» Tuesday, March 23, 2004

European constitution

In answer to questions about the European Constitution, the PMOS said that the position remained as he had set out this morning and last week. The stumbling block at the European Council in Brussels last December had been the issue of vote weighting. The Irish Presidency had been discussing the issue with their European partners and would present an update at the European Council later this week. It was up to them to make the judgement as to whether they thought the IGC could be concluded in the first half of this year. We had no intention of pre-empting their decision. We were relaxed about this matter. We were not among the group of countries who had been central to the breakdown of the talks last December. EU member states were fully aware of our position on the Constitution and our red lines. We would continue to pay a constructive role in the whole issue. Questioned further, the PMOS said that although the centre of gravity had been with us at Brussels last December on the red lines issue and the IGC, we recognised that nothing was agreed until everything was agreed. We would hold every bit as firm to our position in future negotiations as we had in the past. Everyone was crystal clear about that.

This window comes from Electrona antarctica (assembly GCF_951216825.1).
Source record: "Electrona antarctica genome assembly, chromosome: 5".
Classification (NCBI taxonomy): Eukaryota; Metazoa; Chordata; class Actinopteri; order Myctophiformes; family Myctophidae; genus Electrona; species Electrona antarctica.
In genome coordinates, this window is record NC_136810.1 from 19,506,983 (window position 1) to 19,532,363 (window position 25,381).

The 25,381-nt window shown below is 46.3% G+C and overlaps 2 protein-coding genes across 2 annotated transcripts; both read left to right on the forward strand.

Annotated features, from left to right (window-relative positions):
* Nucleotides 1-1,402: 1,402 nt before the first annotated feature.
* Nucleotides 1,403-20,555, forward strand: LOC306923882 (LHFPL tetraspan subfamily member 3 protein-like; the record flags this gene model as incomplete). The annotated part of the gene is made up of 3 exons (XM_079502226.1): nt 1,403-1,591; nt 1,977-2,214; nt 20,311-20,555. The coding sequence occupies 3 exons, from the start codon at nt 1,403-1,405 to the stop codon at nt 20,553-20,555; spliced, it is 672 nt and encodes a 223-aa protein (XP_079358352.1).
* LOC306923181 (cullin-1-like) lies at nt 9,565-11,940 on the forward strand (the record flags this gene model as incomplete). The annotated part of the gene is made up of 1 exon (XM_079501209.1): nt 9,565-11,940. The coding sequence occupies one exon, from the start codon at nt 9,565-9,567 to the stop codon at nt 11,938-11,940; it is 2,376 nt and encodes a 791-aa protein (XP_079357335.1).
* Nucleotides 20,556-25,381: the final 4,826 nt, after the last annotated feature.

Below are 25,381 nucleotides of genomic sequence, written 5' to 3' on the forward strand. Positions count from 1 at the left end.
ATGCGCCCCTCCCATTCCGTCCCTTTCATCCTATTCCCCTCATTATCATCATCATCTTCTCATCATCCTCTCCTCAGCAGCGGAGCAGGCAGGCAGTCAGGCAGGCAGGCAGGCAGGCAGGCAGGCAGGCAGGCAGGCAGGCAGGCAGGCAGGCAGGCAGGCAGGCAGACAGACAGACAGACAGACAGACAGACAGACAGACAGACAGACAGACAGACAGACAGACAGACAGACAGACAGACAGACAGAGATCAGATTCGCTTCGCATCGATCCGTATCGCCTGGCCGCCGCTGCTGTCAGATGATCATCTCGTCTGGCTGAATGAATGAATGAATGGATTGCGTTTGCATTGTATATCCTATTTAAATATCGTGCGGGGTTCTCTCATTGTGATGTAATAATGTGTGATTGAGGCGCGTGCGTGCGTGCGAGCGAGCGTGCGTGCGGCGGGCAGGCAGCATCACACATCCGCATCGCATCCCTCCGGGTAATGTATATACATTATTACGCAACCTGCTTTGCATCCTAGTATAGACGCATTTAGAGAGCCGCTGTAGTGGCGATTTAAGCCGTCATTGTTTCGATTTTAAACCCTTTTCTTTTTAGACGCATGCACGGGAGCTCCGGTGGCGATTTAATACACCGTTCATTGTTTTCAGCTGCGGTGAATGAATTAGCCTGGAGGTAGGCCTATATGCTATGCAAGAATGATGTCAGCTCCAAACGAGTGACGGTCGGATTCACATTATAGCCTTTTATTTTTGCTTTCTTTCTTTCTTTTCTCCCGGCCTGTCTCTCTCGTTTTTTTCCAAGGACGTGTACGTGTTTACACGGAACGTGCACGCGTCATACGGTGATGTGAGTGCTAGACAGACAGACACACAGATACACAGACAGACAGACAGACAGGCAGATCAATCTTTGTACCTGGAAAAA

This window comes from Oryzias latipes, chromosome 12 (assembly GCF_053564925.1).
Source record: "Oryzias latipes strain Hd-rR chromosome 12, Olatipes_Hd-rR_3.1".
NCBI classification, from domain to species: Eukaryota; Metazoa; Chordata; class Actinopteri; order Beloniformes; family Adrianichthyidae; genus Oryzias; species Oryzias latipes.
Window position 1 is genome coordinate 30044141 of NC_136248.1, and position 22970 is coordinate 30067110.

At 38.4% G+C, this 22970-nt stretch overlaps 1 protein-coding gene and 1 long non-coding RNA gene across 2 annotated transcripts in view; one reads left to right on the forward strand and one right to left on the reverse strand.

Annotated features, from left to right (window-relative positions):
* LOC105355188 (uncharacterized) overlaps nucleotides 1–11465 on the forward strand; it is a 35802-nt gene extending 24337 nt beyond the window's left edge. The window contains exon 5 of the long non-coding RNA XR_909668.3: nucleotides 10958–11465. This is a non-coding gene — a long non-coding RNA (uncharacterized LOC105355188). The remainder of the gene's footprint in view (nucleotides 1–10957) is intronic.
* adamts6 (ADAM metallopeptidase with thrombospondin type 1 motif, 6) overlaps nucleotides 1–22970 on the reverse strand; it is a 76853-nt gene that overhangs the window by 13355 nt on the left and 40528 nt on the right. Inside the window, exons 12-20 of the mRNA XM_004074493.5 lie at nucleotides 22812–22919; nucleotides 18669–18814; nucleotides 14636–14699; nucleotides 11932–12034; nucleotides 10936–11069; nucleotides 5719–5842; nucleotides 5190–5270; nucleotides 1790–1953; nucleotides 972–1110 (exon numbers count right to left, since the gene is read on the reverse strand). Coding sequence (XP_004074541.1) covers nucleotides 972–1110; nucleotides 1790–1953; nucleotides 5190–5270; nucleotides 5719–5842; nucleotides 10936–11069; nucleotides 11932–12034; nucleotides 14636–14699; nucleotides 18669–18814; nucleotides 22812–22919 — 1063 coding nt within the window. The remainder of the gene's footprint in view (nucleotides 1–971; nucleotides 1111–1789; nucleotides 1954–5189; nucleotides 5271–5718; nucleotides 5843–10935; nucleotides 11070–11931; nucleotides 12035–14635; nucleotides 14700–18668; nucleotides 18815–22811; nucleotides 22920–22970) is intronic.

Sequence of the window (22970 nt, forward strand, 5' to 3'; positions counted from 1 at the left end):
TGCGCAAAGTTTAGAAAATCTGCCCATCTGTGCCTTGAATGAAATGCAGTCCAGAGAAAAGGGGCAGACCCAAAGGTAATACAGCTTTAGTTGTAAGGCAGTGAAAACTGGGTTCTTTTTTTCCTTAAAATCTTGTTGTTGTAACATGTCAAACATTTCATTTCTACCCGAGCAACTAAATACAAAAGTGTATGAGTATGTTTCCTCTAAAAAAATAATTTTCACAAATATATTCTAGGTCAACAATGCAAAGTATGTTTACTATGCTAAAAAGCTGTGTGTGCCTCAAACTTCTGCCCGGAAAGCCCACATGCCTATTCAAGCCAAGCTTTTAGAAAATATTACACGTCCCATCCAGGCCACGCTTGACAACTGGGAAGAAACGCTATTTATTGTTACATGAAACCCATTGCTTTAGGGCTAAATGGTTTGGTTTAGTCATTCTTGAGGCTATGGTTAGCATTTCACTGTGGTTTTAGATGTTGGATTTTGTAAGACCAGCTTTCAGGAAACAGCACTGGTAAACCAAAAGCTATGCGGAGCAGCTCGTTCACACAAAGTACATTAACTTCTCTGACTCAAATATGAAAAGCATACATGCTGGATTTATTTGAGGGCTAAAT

Asked if the Prime Minister wanted to see the issue resolved sooner rather than later, the PMOS repeated that the stumbling block was the issue of vote weighting. We would have to wait and see how things panned out, particularly in the light of the fact that there had been a change of Government in Spain, although the outgoing Spanish Prime Minister, Jose Marie Aznar, would be attending the European Council. Desire was one thing, but reality was another. We would have to wait and see how things developed. We would continue to engage constructively on this issue. As we had set out in the White Paper, we believed that enlargement was a good thing for the UK and Europe in terms of improving prosperity and security. Equally, we believed that changes were necessary if a Europe at twenty-five was going to work more efficiently. Similarly, we believed it would be useful to set out the competences clearly to enable people to understand what was decided at national level and what was decided at EU level.

Asked if we believed that a compromise was on the table, the PMOS said that the Irish Presidency had been discussing the issue with their European partners, for example lunch between the Taoiseach and President Chirac yesterday. He had heard what some people had been saying. Whether the Presidency believed that that could translate into something which might offer an opportunity to start the negotiation process again, he really couldn’t say.

Briefing took place at 15:45 | Search for related news

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